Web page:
Verizon Wireless will adopt the Long Term Evolution mobile broadband system for its fourth-generation network, shifting away from its current technology path built on Code Division Multiple Access.
The carrier, the second-largest in the U.S., said in a news release Thursday it will begin trials of the technology next year with multiple equipment vendors. Vodafone Group, in the U.K., a part owner of Verizon Wireless, will also participate in the trials. Commercial deployment could come as early as 2010 and 2011, depending on the availability of devices and whether the market is ready, said Verizon spokesman Thomas Pica. It could be used on long-range 700MHz spectrum the U.S. Federal Communications Commission will auction off next year, he said.
LTE was developed in the Third-Generation Partnership Project and is considered the next stage in the GSM technology path. It is designed to deliver 100Mbps per channel and give individual users performance comparable to today's wired broadband. Until now, Verizon has followed the CDMA path spearheaded by Qualcomm. Its current 3G network is based on Evolution-Data Optimized (EV-DO) technology, and it is the biggest EV-DO carrier in the world's largest CDMA market.
"There's no denying this is a significant blow to the CDMA camp," said IDC analyst Godfrey Chua. If CDMA carriers in other countries such as China and India are on the fence about which 4G technology to deploy, Verizon's move could help push them toward LTE, he said.
Even as they roll out faster 3G technologies, mobile operators are eyeing 4G and weighing several technologies, most notably LTE, WiMAX and Ultra-Mobile Broadband (UMB), the next evolution of CDMA. All are aimed at providing a ubiquitous broadband experience at multiple megabits per second. The other major CDMA operator in the U.S., Sprint Nextel, has already committed to WiMAX as its 4G technology.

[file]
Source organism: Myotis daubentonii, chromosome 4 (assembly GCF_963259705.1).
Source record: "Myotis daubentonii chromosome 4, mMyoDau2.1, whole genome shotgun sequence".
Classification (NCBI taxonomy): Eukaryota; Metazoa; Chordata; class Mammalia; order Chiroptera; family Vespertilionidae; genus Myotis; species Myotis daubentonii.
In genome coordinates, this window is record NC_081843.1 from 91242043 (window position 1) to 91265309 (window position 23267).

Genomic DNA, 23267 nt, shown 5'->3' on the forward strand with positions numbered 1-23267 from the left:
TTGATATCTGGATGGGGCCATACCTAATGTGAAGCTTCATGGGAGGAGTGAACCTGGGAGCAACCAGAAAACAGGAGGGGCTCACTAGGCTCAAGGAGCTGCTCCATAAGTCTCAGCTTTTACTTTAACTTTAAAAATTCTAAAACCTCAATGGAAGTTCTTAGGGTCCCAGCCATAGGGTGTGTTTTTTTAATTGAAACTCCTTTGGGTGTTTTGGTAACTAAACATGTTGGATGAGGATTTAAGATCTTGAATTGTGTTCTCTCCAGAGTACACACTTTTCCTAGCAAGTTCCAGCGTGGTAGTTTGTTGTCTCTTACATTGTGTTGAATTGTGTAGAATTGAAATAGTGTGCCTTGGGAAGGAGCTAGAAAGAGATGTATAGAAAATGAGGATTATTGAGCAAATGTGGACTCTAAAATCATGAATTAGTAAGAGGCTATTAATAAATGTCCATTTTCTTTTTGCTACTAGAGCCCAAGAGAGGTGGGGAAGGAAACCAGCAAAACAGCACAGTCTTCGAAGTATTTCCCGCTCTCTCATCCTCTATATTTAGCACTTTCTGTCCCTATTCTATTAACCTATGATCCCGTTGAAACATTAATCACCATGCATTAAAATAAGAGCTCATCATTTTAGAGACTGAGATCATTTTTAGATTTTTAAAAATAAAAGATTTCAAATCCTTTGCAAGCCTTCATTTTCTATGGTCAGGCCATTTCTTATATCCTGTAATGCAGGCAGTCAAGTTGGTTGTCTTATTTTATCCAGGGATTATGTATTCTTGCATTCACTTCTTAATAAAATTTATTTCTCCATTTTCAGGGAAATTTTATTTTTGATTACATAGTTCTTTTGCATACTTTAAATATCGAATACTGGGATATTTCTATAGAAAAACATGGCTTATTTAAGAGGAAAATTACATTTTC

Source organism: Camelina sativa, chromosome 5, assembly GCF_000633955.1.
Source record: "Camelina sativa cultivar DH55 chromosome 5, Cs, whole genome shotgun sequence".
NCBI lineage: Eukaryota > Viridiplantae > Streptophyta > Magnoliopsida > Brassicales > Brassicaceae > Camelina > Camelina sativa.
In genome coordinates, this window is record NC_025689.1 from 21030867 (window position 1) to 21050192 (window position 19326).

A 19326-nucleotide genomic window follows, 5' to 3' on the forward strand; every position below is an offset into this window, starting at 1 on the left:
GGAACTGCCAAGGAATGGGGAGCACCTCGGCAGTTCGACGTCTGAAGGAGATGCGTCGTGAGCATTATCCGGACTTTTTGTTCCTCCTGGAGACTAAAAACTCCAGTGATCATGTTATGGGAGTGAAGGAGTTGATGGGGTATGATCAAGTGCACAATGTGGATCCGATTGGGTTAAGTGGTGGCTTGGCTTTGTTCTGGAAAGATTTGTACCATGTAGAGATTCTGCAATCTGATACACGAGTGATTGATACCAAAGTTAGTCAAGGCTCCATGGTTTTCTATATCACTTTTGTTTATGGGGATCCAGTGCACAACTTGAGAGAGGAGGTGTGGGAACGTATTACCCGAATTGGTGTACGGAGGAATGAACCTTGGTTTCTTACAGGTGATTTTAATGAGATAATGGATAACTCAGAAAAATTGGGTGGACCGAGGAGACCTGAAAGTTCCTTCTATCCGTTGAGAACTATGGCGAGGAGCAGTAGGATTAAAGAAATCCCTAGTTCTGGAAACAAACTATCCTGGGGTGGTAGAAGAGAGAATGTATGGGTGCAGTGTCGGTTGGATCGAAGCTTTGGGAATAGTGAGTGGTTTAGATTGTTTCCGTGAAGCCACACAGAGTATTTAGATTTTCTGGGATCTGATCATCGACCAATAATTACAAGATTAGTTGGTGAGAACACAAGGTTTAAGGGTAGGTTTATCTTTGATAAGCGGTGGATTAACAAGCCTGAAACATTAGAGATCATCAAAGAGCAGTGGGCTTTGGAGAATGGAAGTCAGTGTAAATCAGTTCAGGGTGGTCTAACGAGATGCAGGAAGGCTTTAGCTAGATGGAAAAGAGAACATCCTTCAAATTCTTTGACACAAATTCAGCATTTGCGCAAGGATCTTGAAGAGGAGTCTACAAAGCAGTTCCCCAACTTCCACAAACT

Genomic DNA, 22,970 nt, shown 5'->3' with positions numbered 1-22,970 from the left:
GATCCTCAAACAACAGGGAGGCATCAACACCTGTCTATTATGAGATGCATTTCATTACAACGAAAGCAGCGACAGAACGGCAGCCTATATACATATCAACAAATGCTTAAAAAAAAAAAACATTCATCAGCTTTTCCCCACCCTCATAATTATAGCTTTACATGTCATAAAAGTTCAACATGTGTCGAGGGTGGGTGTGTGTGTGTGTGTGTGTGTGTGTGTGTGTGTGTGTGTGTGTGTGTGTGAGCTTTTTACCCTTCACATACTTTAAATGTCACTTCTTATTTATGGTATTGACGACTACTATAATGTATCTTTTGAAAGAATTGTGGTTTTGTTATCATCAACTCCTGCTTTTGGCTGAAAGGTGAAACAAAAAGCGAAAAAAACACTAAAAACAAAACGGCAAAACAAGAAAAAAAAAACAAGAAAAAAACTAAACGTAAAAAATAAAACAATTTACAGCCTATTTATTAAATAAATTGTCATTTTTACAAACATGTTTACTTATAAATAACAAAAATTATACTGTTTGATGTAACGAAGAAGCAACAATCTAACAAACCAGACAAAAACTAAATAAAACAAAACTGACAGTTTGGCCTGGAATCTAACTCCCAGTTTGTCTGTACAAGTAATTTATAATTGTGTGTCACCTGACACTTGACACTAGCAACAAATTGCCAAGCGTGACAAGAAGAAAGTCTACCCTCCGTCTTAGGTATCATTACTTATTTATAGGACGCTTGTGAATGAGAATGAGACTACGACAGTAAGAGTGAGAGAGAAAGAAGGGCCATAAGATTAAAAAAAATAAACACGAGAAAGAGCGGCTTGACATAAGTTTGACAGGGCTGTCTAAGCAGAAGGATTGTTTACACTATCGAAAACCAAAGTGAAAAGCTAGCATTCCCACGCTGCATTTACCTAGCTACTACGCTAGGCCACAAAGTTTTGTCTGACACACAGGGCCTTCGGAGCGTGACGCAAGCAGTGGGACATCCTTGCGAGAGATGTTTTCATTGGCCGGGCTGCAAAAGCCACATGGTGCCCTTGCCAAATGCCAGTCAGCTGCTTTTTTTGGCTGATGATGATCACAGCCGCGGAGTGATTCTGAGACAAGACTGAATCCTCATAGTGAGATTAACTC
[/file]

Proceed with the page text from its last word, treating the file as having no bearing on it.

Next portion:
With LTE, Verizon Wireless and Vodafone can adopt a common access platform that allows roaming between the two companies' networks, Verizon said. Presumably, it will also give Verizon Wireless customers easier access to the networks of many other GSM carriers worldwide when they migrate to LTE.
Although the leap to 4G opens up opportunities for those carriers to shift to the CDMA track, going to LTE will be a natural evolution, IDC's Chua said. Roughly 80 percent of the world use GSM and related technologies, while about 20 percent use CDMA, he said. The U.S., South Korea and Latin America are the biggest CDMA regions, but the system is also used by some carriers in China and elsewhere.
Today, Verizon and Vodafone are awkward partners because Vodafone uses GSM and related 3G networks, and few phones can use both technologies. Globalization is making roaming capability more important, Chua said.
Commenting on Verizon's move, the CDMA Development Group said Thursday that CDMA-based 3G technology will continue to be a major source of carrier revenue for years and will be complemented by 4G. All 3G networks, including those on the GSM path, use technology from CDMA. The group also said it will make sure, through a program called WorldMode, that carriers have multimode devices that can work on both CDMA and other radio systems.